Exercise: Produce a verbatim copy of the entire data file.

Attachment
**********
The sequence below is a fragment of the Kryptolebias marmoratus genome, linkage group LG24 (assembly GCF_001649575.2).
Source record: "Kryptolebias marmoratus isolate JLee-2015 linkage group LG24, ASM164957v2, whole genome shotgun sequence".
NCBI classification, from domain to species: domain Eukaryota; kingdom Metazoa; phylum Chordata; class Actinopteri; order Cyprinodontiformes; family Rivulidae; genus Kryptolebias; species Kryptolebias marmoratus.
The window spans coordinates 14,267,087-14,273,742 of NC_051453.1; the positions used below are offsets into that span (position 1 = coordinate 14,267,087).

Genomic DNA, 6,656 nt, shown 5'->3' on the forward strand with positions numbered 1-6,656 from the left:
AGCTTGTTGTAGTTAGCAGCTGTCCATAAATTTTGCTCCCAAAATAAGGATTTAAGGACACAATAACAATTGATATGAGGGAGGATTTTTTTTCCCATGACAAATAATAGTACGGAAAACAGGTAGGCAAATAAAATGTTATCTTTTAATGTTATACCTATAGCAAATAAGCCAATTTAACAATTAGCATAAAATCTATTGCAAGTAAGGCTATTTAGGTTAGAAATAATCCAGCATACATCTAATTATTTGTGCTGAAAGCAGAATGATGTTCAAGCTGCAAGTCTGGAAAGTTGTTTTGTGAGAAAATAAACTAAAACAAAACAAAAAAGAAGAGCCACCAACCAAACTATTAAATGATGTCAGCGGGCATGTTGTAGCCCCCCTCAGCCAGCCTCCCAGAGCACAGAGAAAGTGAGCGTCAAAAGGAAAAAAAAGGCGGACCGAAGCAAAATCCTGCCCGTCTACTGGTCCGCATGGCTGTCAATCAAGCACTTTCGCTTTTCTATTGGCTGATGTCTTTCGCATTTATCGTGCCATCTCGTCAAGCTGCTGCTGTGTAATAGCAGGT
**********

The sequence below is a fragment of the Kryptolebias marmoratus genome, linkage group LG24 (assembly GCF_001649575.2).
Source record: "Kryptolebias marmoratus isolate JLee-2015 linkage group LG24, ASM164957v2, whole genome shotgun sequence".
NCBI classification, from domain to species: domain Eukaryota; kingdom Metazoa; phylum Chordata; class Actinopteri; order Cyprinodontiformes; family Rivulidae; genus Kryptolebias; species Kryptolebias marmoratus.
The window spans coordinates 14,267,087-14,273,742 of NC_051453.1; the positions used below are offsets into that span (position 1 = coordinate 14,267,087).

Genomic DNA, 6,656 nt, shown 5'->3' on the forward strand with positions numbered 1-6,656 from the left:
AGCTTGTTGTAGTTAGCAGCTGTCCATAAATTTTGCTCCCAAAATAAGGATTTAAGGACACAATAACAATTGATATGAGGGAGGATTTTTTTTCCCATGACAAATAATAGTACGGAAAACAGGTAGGCAAATAAAATGTTATCTTTTAATGTTATACCTATAGCAAATAAGCCAATTTAACAATTAGCATAAAATCTATTGCAAGTAAGGCTATTTAGGTTAGAAATAATCCAGCATACATCTAATTATTTGTGCTGAAAGCAGAATGATGTTCAAGCTGCAAGTCTGGAAAGTTGTTTTGTGAGAAAATAAACTAAAACAAAACAAAAAAGAAGAGCCACCAACCAAACTATTAAATGATGTCAGCGGGCATGTTGTAGCCCCCCTCAGCCAGCCTCCCAGAGCACAGAGAAAGTGAGCGTCAAAAGGAAAAAAAAGGCGGACCGAAGCAAAATCCTGCCCGTCTACTGGTCCGCATGGCTGTCAATCAAGCACTTTCGCTTTTCTATTGGCTGATGTCTTTCGCATTTATCGTGCCATCTCGTCAAGCTGCTGCTGTGTAATAGCAGGT